Social Enterprise — Question for Short Debate

Part of the debate – in the House of Lords at 5:21 pm on 6th October 2011.

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Photo of Baroness Smith of Basildon Baroness Smith of Basildon Shadow Spokesperson (Energy and Climate Change) 5:21 pm, 6th October 2011

My Lords, I have greatly enjoyed this debate. The expertise and support in your Lordships' House is one which the social enterprise sector will be immensely gratified by. I congratulate my noble friend Lady Andrews on procuring such an important debate, and making such a powerful case. She and others have pressed the Government to match words with deeds. I should declare an interest as a member of the Co-op party, and that I sit as a Labour and Co-op Peer in your Lordships' House.

No definition is going to be exact, but I always think of social enterprise businesses as those with a heart as well as a head; businesses where profit is measured not just in financial terms, but in how it benefits society. An expression I often use is of businesses that aim for a triple bottom line: that is, good for its business and employees, good for society and good for the environment-in shorthand, perhaps, good for people, profit and the planet.

How that profit is used is absolutely key. Social enterprise's prime objectives are social and/or environmental. That is not in any way critical of other businesses that have social objectives, but what gives social enterprises their distinctive character is that their social or environmental purpose is their primary purpose, and profits are reinvested in the business. The beginnings of social enterprise can be traced back to the Co-op's Rochdale Pioneers of the 1840s, which led to other co-operatives and social enterprises being set up in what is now a worldwide ethical movement.

I should confess to your Lordships' House that my last ministerial position in government was at the Cabinet Office with responsibility for social enterprise, including seeking to establish what was then called the social investment wholesale bank, bringing new finance to social enterprise. Delighted as I was to hold that brief, I never really thought that social enterprise sat well in the Cabinet Office, with what was then the Office of the Third Sector and is now the Office for Civil Society. Social enterprises are businesses-as we have heard, very successful businesses-but with a wider definition of what means success in business.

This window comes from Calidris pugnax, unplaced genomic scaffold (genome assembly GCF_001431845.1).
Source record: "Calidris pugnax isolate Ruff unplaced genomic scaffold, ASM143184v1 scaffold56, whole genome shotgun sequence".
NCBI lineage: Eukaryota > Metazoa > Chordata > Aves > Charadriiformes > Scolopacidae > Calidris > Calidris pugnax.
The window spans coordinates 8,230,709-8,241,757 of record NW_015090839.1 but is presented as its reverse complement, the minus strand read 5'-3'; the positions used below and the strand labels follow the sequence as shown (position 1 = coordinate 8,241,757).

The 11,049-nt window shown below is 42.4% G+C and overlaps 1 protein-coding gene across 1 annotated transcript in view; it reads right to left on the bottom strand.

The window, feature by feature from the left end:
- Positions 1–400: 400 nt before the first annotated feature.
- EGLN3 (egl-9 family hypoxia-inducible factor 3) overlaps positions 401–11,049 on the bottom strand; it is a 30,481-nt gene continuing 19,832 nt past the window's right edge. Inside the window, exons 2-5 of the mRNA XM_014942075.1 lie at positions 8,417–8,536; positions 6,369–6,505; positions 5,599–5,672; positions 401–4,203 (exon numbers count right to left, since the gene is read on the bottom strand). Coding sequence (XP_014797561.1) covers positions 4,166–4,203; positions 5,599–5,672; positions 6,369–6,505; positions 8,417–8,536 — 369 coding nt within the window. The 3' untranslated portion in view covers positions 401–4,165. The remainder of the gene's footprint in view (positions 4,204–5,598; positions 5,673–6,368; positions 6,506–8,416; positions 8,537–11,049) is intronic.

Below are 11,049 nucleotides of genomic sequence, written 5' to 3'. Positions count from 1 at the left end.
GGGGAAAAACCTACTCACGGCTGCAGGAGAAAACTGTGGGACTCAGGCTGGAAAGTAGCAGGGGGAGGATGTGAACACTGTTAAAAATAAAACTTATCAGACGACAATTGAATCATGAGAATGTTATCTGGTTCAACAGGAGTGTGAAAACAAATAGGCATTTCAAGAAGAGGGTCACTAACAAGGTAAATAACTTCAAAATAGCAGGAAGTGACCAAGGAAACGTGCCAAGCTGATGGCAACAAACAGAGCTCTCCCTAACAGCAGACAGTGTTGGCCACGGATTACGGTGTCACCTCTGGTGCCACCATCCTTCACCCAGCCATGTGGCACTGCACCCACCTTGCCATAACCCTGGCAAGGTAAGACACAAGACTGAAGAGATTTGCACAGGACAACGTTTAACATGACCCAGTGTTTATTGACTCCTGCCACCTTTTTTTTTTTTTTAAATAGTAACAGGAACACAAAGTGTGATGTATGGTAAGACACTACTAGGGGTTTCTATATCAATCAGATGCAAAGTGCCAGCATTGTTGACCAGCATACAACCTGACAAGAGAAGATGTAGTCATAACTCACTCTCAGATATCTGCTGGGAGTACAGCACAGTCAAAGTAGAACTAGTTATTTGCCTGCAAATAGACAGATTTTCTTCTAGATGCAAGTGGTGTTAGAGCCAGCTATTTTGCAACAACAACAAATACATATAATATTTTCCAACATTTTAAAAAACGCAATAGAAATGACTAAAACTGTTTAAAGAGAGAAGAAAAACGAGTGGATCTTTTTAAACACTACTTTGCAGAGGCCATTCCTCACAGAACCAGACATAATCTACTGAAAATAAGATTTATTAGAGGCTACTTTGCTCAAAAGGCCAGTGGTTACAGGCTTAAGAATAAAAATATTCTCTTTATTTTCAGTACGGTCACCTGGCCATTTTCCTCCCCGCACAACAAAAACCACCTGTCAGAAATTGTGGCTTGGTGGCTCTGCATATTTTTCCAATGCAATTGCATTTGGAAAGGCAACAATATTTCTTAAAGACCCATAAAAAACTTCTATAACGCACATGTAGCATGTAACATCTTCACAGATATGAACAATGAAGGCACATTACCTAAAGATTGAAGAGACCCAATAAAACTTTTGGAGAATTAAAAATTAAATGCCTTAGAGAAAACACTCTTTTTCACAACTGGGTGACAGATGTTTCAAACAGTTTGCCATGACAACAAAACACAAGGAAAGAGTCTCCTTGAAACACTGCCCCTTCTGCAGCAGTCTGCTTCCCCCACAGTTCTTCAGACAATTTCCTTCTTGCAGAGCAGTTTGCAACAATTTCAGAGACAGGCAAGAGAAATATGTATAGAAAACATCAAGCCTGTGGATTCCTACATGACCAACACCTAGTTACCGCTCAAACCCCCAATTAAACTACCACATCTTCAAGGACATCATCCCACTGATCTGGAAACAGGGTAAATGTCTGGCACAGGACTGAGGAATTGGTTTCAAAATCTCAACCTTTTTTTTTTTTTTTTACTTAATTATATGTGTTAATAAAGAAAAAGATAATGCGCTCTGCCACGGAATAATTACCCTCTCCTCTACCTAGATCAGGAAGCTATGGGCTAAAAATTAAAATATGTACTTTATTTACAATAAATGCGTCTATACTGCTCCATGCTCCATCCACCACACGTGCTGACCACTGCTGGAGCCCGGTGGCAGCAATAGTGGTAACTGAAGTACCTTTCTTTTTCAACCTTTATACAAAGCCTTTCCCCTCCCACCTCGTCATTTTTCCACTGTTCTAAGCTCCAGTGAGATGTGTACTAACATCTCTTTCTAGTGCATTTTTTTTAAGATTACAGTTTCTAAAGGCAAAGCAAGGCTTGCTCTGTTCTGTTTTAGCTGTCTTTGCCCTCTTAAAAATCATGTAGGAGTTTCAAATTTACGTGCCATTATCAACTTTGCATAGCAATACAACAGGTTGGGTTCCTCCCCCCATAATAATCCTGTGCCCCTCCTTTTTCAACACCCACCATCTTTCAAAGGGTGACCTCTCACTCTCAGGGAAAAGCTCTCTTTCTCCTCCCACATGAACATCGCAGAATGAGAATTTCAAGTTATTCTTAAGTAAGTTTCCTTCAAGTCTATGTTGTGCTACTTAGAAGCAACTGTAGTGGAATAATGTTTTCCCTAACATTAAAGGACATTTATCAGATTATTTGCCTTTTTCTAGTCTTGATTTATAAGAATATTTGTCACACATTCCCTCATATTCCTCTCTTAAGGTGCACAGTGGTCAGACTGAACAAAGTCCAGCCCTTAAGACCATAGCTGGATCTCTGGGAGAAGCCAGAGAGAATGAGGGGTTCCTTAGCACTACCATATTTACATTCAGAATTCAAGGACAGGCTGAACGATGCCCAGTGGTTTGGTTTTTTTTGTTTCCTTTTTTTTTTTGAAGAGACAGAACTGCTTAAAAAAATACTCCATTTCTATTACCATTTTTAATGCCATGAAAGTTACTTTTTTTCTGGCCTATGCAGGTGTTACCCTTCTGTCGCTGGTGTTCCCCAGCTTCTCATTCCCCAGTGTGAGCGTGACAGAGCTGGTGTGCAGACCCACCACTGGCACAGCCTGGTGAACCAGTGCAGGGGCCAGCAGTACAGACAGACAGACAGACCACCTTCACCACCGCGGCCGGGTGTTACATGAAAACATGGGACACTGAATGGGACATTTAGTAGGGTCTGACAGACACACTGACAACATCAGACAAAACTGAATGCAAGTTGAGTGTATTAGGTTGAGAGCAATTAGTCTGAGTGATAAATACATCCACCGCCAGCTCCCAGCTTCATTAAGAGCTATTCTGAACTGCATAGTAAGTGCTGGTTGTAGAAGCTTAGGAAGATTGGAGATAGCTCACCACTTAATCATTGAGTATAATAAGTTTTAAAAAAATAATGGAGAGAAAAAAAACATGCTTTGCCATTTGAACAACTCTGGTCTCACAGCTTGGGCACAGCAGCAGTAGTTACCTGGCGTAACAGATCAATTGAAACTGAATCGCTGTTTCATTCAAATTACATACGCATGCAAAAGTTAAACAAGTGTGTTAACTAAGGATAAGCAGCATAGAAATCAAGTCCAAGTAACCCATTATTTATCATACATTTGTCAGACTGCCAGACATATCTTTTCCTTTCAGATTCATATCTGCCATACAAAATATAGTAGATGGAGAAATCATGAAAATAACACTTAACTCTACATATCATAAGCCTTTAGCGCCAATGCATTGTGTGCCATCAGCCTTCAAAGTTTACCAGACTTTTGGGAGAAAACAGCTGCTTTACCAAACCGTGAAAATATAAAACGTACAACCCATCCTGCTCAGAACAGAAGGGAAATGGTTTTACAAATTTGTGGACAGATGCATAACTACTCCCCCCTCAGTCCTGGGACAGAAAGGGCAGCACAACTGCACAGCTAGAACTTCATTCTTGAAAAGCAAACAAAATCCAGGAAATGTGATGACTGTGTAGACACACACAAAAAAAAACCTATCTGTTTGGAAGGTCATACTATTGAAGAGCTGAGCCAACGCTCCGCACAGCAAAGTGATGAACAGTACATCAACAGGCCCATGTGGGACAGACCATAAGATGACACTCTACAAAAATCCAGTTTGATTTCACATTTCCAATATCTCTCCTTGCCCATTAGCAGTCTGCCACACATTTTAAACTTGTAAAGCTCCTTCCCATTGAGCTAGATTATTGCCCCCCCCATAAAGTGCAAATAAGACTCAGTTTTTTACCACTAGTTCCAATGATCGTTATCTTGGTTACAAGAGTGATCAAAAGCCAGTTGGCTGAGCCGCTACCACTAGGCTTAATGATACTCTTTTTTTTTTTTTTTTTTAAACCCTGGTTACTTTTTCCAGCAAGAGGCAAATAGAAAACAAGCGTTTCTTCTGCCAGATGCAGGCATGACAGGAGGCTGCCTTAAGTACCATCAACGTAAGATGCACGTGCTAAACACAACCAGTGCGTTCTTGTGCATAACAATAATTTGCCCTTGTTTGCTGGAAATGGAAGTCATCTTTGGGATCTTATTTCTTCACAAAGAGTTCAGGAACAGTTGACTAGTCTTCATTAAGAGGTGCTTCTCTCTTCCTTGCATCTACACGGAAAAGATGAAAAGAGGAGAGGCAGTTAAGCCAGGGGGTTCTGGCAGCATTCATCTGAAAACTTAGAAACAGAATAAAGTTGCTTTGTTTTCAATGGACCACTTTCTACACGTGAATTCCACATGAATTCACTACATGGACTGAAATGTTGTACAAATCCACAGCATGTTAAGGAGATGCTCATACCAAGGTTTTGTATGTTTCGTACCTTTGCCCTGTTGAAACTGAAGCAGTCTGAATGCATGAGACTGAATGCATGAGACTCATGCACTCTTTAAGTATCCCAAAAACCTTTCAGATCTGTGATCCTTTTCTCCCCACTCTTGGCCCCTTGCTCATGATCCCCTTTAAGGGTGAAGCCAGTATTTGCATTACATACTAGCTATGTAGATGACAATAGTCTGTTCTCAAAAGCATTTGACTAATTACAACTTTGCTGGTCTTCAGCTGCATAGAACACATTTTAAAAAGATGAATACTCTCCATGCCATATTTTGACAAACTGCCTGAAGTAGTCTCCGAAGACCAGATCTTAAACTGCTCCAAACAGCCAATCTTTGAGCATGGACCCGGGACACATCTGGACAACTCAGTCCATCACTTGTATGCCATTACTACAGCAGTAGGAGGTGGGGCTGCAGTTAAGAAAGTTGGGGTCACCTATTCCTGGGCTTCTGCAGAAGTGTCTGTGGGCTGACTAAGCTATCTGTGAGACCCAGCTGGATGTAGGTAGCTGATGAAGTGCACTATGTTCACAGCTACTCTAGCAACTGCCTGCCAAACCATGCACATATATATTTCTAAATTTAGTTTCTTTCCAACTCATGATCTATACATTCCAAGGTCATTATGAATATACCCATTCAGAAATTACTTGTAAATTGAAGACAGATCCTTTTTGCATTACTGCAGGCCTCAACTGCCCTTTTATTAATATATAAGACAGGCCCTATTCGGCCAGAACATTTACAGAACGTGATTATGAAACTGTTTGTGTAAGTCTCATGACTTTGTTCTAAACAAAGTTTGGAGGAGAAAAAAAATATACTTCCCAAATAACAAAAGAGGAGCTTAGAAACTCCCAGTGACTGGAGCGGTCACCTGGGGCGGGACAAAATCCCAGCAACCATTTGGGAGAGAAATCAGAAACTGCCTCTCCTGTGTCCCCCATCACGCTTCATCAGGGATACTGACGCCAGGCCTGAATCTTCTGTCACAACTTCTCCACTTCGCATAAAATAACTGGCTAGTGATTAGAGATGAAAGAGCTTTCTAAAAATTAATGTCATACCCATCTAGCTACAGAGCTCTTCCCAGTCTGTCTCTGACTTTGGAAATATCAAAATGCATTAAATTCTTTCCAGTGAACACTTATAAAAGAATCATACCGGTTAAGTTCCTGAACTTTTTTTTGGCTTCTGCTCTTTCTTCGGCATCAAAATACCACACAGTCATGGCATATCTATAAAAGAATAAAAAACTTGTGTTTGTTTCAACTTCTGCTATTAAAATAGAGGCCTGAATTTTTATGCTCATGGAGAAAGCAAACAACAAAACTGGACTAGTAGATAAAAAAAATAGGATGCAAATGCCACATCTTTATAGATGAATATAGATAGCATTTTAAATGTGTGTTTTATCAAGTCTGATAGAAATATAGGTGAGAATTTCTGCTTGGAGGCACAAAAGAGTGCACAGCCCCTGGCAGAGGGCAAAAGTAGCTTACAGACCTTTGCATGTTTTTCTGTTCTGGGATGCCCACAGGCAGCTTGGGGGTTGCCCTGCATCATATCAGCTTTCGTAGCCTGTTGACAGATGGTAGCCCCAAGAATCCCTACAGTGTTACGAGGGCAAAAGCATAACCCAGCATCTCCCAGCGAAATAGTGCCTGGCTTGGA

I was taken by the comments of the noble Baroness, Lady Randerson, about Welsh Water. Indeed, when I was a Northern Ireland Minister, I tried to export the model of Welsh Water to Northern Ireland Water. It has still not resolved the issues there, and it might do well to listen to the comments the noble Baroness made today. Social enterprises are not just about the third sector, and there must continue to be a greater discussion about the role that BIS can play in promoting and supporting social enterprises. I found my meetings with Business Ministers invaluable, and I hope that co-operation is continuing, and expanding.

Although I am consistently impressed by social enterprises, I also get frustrated-that frustration has been illustrated in other comments today-that those in charge of procurement choose not to recognise, or just do not understand, that they could take into account the wider benefits that a social enterprise can bring.

I do not know whether your Lordships are hearing the same "dentists' drills" as I am and whether their teeth feel as uncomfortable as mine on hearing that sound.

The previous Government set up a Cabinet committee, of which I was a member, with the exciting title of "Miscellaneous 37", to address some of the issues around procurement. Many of these issues also affect small businesses. As the noble Lord, Lord Haskel, highlighted in his very knowledgeable speech, too often social enterprises have lost contracts to larger businesses which, although delivering on price, may not provide the added value or success of a social enterprise. Those larger businesses then sometimes subcontracted the provision of services to social enterprises. That cannot be right. Often a social enterprise has provided a service at a far lower cost than that for which the original contract was awarded. All we were seeking to do was to ensure a level playing field so that one sector did not have an automatic built-in competitive advantage over another.

This is a difficult area but one in which we were making progress. However, the new Conservative Government-sorry, coalition Government; that was a genuine error-went further. Francis Maude, as the Cabinet Office Minister, said in November 2010 that millions of public sector workers-the noble Lord, Lord Mawson, referred to this-would be given the opportunity of,

"spinning themselves out of the public sector, and taking control of their lives and of the services they provide".